On Tue, Sep 23, 2008 at 7:37 PM, Ian Blackwell wrote:
Bob Beers wrote:
grep <group_name>: /etc/group | cut -d: -f4
will give a comma separated list, provided <group_name> is a valid group name.
There is one problem with this approach, which is the assumption that
all users' primary group is the same as their login id - which I agree
is typically the RHEL way, but it doesn't have to be the case. If
however you have users with their primary group set to something other
than the login id - e.g. "admin" or "marketing" - then you need to look
in the /etc/passwd file as well because these users don't appear in the
comma separated list outlined above. To check the /etc/passwd file, you
have to determine the group id value, and then scan the /etc/passwd file
looking for that value in column 4. This will give you a list of users
whose primary group is the group value you're interested in.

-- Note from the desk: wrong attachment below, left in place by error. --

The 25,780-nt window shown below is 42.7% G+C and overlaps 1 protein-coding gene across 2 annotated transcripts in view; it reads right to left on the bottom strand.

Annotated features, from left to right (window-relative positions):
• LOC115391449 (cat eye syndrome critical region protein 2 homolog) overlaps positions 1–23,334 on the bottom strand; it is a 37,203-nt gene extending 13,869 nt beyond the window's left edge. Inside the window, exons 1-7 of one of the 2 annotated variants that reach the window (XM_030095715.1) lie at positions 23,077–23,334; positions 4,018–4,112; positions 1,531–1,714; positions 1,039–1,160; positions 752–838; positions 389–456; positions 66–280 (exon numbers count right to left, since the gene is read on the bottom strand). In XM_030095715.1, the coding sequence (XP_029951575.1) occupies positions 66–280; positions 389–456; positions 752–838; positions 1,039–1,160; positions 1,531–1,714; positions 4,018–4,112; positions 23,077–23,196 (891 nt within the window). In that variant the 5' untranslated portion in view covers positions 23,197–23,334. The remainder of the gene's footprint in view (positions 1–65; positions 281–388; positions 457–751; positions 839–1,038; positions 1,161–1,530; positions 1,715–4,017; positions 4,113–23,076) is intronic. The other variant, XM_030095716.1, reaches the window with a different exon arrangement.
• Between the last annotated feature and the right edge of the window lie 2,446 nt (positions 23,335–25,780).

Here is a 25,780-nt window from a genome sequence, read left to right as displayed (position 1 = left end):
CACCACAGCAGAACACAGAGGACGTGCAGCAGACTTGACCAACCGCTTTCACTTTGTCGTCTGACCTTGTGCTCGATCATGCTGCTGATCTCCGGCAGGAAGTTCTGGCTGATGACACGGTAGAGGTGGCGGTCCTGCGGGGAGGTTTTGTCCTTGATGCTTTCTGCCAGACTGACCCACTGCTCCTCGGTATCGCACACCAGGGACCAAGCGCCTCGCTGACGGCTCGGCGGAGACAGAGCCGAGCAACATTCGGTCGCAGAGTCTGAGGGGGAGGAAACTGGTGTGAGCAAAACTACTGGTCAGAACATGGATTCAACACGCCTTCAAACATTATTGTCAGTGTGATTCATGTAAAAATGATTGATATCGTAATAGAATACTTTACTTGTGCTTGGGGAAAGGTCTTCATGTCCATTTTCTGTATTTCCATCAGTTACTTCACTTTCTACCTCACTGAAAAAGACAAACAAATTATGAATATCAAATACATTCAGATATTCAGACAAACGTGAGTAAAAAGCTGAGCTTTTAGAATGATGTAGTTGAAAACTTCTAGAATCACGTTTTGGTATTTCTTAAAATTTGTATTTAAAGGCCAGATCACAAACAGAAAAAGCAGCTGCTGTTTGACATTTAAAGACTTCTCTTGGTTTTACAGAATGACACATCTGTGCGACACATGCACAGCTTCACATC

You have a valid point, but the OP's question was:
"I am looking for a (simple) shell command to run from a bash script
that will allow me to list user accounts that belong to a particular
On Tue, Sep 23, 2008 at 6:43 PM, Barry Brimer wrote:
The egrep is using a leading anchor (^) to make sure the grep matches the
beginning of the line. If not, and the group pattern matched as one of the
users it would print those lines too .. which is probably undesirable.
My instinct is that by specifying the groupname as an argument as in:
'getent group groupname',
( rather than asking for all groups with 'getent group', and then
that the result would not match for users in the groups list.
But I may be wrong. I have not looked at the source code.
But I tested on my system and I did not see the behavior you
warn of. If I am correct about the getent program, then there
is also the added benefit of avoiding the pipe.